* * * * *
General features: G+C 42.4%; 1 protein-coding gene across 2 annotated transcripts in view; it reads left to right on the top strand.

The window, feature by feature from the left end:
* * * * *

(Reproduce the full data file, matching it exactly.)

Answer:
General features: G+C 42.4%; 1 protein-coding gene across 2 annotated transcripts in view; it reads left to right on the top strand.

The window, feature by feature from the left end: